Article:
Caring for Holiday Plants: Poinsettias and Christmas Trees
by Don Janssen, Extension Educator
Holiday traditions in homes and offices often include poinsettias and Christmas trees. Here's how to keep these traditional favorites fresh for the holiday season.
For poinsettias, start by purchasing fresh, healthy plants that have been cared for properly at the point of purchase. Probably the biggest enemy of poinsettias in homes and offices is fluctuating temperatures. Keep plants out of warm drafts, such as from heat ducts or radiators, and away from cold drafts of entrances. An optimum temperature range would be 60 to 68, temperatures above 75 can cause decline. Another related problem is excessively dry air.
Poinsettias commonly face overwatering, which will kill the roots. Roots of poinsettias, along with all other plants, need to have air. Don't overwater poinsettias; wait until the soil surface begins to dry slightly before watering. Don't let it completely dry out and become hard, however. Either remove foil wraps from the pot or place holes in it so water can escape.
Finally, try to place poinsettias near a bright window, but not in direct sunlight. Move it at night if a cold draft is likely to occur.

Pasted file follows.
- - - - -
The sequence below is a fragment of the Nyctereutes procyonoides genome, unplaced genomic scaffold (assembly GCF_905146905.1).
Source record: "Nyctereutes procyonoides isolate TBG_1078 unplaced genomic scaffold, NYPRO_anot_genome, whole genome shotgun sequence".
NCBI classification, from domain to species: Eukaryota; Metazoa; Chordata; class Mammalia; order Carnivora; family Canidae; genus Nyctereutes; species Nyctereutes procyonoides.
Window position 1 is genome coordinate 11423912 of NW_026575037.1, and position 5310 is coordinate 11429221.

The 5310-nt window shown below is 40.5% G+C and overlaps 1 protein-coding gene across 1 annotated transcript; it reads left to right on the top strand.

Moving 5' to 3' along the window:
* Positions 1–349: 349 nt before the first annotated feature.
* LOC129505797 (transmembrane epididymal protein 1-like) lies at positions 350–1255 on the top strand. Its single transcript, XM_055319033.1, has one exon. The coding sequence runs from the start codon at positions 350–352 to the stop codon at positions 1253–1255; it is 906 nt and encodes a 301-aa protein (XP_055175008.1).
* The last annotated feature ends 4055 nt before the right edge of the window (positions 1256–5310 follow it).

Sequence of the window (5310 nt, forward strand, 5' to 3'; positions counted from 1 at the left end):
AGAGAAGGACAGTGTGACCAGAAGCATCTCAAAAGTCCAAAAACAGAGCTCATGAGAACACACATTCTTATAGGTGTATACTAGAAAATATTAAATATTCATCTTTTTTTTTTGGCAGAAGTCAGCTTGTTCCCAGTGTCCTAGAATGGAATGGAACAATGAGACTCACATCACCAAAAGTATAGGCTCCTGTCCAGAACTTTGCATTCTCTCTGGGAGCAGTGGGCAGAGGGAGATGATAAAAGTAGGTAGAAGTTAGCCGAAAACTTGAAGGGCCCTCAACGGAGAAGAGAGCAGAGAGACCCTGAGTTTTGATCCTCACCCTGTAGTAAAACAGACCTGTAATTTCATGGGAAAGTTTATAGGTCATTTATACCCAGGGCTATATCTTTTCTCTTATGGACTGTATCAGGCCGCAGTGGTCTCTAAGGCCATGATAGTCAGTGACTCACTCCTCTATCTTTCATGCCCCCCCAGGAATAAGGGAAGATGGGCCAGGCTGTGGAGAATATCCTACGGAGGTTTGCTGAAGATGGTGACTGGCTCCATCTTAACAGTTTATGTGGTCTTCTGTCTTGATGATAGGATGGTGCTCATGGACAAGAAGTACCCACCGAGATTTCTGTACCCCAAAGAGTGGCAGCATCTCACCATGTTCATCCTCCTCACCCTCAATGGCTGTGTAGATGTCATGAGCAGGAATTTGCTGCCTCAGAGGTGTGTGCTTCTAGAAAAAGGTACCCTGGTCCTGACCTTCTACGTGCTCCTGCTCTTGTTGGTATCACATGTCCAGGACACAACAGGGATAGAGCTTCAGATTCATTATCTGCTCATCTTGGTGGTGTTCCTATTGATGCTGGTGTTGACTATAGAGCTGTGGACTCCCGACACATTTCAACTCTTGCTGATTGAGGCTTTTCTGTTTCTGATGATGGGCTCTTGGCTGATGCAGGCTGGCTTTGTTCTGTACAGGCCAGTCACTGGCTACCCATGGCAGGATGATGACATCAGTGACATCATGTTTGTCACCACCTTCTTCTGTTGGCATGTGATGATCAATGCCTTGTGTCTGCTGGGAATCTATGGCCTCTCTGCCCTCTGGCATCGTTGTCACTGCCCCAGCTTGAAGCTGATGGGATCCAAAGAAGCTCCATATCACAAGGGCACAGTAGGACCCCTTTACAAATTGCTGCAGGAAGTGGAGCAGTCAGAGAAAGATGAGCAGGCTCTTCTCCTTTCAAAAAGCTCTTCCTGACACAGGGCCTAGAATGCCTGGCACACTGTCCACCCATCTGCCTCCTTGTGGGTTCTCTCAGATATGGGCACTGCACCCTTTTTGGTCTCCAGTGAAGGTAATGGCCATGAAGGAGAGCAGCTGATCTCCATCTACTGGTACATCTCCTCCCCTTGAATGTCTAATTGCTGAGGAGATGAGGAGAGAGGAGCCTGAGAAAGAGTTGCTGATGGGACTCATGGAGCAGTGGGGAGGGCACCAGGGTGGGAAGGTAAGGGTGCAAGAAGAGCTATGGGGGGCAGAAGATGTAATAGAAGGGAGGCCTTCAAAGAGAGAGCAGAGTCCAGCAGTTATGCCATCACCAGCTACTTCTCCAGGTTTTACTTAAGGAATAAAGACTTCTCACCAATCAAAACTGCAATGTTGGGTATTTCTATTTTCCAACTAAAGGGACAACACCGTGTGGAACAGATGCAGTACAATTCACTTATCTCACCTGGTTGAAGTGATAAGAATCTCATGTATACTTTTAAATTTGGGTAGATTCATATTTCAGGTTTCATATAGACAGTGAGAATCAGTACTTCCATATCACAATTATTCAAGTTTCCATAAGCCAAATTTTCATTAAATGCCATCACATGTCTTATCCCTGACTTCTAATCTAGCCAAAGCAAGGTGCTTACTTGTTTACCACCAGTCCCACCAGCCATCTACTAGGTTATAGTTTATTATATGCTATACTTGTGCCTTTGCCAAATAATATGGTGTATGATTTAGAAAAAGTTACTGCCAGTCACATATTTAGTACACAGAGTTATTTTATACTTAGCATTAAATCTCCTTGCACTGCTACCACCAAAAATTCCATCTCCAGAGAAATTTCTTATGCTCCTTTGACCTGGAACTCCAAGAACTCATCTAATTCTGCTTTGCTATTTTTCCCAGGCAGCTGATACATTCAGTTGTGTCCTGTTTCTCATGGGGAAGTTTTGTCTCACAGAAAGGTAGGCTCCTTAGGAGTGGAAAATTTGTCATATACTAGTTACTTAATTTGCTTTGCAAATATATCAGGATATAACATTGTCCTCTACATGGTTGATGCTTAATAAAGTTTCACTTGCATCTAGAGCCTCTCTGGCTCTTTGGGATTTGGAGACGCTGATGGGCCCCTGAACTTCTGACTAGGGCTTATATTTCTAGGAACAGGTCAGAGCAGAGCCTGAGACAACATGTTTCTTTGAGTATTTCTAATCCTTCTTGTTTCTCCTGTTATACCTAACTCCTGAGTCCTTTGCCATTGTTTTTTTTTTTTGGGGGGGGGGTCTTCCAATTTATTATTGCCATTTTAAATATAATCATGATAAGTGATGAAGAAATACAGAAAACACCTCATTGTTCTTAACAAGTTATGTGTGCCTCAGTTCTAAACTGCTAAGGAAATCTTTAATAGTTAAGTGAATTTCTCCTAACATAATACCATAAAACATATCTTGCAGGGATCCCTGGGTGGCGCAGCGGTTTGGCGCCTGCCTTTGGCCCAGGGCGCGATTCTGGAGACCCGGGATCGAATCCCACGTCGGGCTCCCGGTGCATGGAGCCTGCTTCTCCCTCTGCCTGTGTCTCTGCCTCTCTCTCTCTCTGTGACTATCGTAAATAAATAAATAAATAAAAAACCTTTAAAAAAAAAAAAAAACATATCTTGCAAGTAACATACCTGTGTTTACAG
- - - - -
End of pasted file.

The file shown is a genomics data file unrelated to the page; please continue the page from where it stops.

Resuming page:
For many years, the poinsettia was considered to be poisonous. Extensive tests have proven this to be false. However, as with most plants, a child or pet could still have stomach distress if they were to eat poinsettias.
Purchasing a fresh tree is critical when dealing with live trees. Cut your own tree and you are assured freshness. When purchasing trees off the retail lot, avoid those dropping lots of needles easily. Once the tree is home and ready to set up, cut off an inch or so from the bottom of the trunk, place the tree into a stand capable of holding at least one gallon of water, and fill the stand with water immediately. Never let the water level go below the cut surface on the bottom of the trunk.
What's best to put in the stand to keep trees fresh longer? The answer...plain water. Check the level frequently and add more as needed. You don't need to add anything else. Another very important point is to locate trees away from heat sources and be sure all lights are in good working condition.
University of Nebraska-Lincoln Extension in Lancaster County is your on-line yard and garden educational resource. The information on this Web site is valid for residents of southeastern Nebraska. It may or may not apply in your area. If you live outside southeastern Nebraska, visit your local Extension office